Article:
I flipped my hair up, switching the hair dryer off, and pressed play on my Audible app. I'd been listening to the book Stronger, by Jeff Bauman, for the past week. Jeff is a survivor of the Boston Marathon bombing who lost both of his legs in the aftermath of the blast.
I've put off reading this book for months now. After watching an interview of his on the Today Show, I realized the book would probably force me to confront some very real and difficult emotions. Four months past my amputation, I felt like I was finally ready for that.
Chapters in, I was loving it! He articulated the days immediately following surgery with humor and heartache. Reaching for my foundation to continue preparing for the day, I was set to continue enjoying it - that was, until I heard this sentence.
"Having a knee is huge for amputees...If you lose one leg below the knee, you'll be back to your normal life within weeks."
I'll be honest, I pride myself on rarely ever being offended. It's difficult to get an emotional rise out of me. But at that sentence, I felt actual anger pump through my veins. I'm honestly ashamed to say that, because I know it was written offhand. It wasn't meant as an insult. It was simply meant to illustrate a point, the difficulty of his own recovery. But in doing so, he minimized the reality of the pain of so many fellow amputees.
Jeff lost both of his legs above his knees. I would never suppose to have any clue how difficult it is to adjust to life as an above knee amputee - let alone a double above knee amputee. But Jeff has never been a below knee amputee. His offhand suggestion that I could somehow return to "normal" life within a few weeks after surgery sparked anger in me. Anger, I'm certain, rooted in grief over the life I've lost and am still mourning.
I love the idea of establishing a "new normal" - because after a life altering event like losing a leg at any length, there is no going back to the life you had before.
I am now sixteen weeks past my below knee amputation and nothing will ever be the same. Understand that I am not complaining or lamenting my situation - but there are real, and permanent changes, that have no quick and easy fixes. We all become experts at adaptation, but adapting comes at a cost.
I'm still hobbling around on crutches, dealing with post-amputation complications and the difficulty of prosthetics that just won't fit. More surgery looms on the horizon to fix issues my residual limb is causing me.
I pep talk myself into walking out my front door every day, bracing myself for the stares that are inevitable. I am a spectacle everywhere I go now. I no longer have the option of being invisible, of blending in with society.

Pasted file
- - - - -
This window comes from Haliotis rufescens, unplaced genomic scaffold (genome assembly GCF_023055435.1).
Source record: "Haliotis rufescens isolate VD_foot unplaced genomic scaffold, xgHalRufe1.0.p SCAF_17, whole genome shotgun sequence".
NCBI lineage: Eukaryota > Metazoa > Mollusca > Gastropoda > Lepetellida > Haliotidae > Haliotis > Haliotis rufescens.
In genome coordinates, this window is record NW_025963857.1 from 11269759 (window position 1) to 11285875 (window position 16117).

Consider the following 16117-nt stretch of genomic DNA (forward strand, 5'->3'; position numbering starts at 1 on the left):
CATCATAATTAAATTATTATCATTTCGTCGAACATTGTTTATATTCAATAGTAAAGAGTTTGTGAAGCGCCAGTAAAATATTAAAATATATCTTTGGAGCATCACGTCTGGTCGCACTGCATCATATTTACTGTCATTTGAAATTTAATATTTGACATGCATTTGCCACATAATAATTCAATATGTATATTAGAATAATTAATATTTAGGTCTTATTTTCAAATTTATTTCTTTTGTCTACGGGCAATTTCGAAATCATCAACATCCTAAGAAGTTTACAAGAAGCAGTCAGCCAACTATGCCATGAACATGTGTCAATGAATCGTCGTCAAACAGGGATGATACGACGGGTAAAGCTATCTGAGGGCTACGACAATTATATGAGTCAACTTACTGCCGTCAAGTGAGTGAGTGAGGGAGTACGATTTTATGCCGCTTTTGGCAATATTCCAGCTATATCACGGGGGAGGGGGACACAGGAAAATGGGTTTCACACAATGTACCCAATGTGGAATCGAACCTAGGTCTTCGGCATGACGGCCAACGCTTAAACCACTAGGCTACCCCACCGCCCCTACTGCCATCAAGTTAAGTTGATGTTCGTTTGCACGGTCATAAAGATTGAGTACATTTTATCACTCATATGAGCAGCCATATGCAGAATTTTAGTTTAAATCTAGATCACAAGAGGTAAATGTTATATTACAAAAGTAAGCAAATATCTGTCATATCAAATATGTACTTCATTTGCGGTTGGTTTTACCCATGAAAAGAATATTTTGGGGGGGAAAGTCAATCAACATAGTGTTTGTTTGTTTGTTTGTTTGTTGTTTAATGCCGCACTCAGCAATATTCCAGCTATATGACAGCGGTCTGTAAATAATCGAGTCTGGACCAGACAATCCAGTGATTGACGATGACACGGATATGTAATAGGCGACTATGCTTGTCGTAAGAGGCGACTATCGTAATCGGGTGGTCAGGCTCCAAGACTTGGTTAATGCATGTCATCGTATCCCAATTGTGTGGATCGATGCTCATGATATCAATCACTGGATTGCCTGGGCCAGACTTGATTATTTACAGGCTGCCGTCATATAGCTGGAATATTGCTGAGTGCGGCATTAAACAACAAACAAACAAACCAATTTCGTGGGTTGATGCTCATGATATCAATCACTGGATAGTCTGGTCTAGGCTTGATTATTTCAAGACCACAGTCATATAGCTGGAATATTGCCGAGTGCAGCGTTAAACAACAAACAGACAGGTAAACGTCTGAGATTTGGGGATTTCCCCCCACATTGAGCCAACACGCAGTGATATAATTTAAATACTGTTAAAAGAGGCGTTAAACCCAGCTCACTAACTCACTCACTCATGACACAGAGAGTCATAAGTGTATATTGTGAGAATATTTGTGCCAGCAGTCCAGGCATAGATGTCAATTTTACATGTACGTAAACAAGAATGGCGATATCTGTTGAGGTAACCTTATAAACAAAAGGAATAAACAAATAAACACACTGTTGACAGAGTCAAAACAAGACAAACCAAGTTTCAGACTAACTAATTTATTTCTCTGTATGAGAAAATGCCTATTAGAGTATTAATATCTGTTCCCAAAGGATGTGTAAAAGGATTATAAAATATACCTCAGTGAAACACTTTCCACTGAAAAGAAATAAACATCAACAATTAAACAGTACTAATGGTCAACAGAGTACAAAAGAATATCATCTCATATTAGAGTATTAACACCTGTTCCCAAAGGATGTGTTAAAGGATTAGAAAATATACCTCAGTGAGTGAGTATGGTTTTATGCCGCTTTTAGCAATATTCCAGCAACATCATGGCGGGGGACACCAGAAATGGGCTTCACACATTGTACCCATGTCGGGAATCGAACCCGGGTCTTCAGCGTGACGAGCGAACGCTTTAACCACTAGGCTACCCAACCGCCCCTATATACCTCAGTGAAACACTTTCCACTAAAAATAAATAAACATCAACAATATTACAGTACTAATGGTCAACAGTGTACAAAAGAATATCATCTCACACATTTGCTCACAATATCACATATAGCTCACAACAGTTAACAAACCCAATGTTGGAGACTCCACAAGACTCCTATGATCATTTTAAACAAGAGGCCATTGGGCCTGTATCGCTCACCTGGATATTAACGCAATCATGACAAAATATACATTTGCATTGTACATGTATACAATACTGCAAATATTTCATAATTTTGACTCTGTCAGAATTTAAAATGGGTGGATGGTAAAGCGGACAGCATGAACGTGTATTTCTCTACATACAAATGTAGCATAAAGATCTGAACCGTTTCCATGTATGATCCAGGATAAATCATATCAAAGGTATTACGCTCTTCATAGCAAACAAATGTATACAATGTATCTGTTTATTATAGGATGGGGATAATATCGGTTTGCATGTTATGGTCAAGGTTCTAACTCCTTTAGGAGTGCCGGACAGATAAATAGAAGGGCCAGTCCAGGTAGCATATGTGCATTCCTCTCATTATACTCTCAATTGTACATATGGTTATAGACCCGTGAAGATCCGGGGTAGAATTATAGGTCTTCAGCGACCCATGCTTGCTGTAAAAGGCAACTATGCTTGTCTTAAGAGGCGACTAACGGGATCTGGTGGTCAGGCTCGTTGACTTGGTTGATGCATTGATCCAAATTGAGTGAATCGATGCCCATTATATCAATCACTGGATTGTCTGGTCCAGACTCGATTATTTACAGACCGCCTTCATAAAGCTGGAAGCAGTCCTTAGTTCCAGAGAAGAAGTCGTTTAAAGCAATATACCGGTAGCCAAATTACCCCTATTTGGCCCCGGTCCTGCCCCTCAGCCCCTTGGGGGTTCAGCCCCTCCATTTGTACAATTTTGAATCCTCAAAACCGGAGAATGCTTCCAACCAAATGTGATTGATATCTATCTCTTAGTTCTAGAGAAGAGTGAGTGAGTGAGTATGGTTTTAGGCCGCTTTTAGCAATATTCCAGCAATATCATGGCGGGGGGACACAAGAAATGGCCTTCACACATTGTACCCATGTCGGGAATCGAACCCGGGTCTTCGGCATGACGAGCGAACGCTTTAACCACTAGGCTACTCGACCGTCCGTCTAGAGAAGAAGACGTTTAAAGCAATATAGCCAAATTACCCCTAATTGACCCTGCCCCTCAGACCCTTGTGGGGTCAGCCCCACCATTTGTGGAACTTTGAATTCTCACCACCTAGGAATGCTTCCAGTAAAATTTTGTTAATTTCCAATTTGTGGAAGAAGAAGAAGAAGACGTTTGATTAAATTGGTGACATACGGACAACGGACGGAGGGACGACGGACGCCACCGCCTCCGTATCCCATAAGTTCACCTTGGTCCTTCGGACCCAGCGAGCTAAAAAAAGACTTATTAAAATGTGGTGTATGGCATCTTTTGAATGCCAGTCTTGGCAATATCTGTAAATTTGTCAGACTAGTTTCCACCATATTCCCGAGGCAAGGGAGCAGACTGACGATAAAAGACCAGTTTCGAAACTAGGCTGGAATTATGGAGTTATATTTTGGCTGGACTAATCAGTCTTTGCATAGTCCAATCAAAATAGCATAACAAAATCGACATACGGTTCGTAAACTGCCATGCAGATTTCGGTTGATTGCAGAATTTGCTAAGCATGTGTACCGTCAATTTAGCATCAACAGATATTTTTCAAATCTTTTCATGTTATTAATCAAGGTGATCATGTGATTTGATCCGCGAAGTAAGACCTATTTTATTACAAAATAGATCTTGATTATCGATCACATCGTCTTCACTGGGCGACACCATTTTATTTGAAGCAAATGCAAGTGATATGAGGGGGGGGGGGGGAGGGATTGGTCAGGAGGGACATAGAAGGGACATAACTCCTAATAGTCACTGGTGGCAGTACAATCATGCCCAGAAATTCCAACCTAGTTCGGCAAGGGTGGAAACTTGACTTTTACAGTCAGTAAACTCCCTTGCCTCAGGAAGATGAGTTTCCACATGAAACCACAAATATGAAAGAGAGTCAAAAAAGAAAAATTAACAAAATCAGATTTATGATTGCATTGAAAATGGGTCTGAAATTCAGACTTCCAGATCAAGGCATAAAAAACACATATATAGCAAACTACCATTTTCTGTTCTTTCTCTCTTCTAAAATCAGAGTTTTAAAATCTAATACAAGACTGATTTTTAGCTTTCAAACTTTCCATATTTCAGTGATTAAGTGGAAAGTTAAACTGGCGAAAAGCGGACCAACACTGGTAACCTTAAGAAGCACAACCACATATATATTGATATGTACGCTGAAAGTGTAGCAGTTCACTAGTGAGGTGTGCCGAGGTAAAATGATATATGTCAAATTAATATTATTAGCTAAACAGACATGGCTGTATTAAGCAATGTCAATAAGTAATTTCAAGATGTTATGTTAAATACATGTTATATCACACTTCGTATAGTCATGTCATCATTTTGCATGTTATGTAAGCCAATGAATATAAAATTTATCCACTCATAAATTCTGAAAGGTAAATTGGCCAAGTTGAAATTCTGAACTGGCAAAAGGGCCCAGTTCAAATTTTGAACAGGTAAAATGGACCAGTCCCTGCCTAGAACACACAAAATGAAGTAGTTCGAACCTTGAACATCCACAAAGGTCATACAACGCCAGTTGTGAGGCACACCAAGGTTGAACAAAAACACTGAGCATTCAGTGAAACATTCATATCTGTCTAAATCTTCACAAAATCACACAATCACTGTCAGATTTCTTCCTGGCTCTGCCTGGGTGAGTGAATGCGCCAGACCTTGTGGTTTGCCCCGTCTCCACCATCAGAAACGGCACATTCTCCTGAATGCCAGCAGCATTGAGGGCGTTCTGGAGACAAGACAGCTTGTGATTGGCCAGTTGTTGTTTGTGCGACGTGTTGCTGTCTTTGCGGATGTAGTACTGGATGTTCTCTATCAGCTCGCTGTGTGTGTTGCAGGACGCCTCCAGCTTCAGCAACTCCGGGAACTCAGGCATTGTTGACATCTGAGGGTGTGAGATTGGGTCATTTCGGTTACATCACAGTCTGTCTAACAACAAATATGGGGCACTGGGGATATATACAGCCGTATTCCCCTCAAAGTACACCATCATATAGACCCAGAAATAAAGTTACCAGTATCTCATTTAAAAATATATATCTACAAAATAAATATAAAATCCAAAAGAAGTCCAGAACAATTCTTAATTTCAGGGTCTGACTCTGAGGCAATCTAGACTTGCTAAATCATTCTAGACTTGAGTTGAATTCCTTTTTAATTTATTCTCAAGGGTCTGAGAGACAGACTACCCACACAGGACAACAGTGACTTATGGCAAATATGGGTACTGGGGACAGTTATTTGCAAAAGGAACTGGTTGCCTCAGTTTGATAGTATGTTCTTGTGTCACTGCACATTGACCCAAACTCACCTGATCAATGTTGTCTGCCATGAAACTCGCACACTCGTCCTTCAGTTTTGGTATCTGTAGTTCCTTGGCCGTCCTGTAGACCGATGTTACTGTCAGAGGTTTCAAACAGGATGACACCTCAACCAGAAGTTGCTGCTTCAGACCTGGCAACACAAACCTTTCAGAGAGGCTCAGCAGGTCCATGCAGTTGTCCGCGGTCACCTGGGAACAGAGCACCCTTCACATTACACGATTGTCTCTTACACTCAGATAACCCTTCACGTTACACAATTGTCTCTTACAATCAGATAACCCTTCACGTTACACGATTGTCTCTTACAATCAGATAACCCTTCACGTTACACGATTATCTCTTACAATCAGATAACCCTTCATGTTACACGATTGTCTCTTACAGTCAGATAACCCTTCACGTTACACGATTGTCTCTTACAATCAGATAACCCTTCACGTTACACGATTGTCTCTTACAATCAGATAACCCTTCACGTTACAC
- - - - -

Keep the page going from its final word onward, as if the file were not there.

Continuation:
Silly things like brushing my teeth take new balance as I stand on one foot, and I've tipped over more than once. My showers are now taken seated down on a cold plastic seat. Sitting down on a toilet seat takes new coordination and comes with the possibility of landing pant-less on the floor.
I hop around on one leg at home. The many sets of stairs in my house that I once strode up without thought are now a daily obstacle course. I plan my trips up to the kitchen to get a glass of water, and come down out of breath because of the effort it takes.
Going anywhere is an event. It takes planning and forethought, where before, it was simply hopping in the car.
I now question my husband's attraction to me; he married a woman with two feet, and is now hitched to an amputee. He tells me he loves me and thinks I'm perfect the way I am, but the insecurity I fight, and will one day beat, is crushing. And so -
I love your book, but you are wrong in your assertion that below knee amputees return to a normal life in weeks. The adjustments are constant and some days utterly exhausting. I will never be "normal" again - I'll always be different. An amputee. And I can sit with that and appreciate that good in it, the possibility, the hope, but on some days it is difficult to stomach. There is no going back - ever.
There is moving forward to a beautiful new life - full of bumps in the road, yes. Every day I am moving towards the sunlight that hope of a pain-free life gives me. The possibility of walking my dogs around the block and maybe even jogging with my Dad someday. But the suggestion that my path is easy, simply because another's is harder, is incorrect. We all have our crosses to carry, let us not judge one another's simply because we are carrying our own.
Respectfully and with love,
A fan and fellow amputee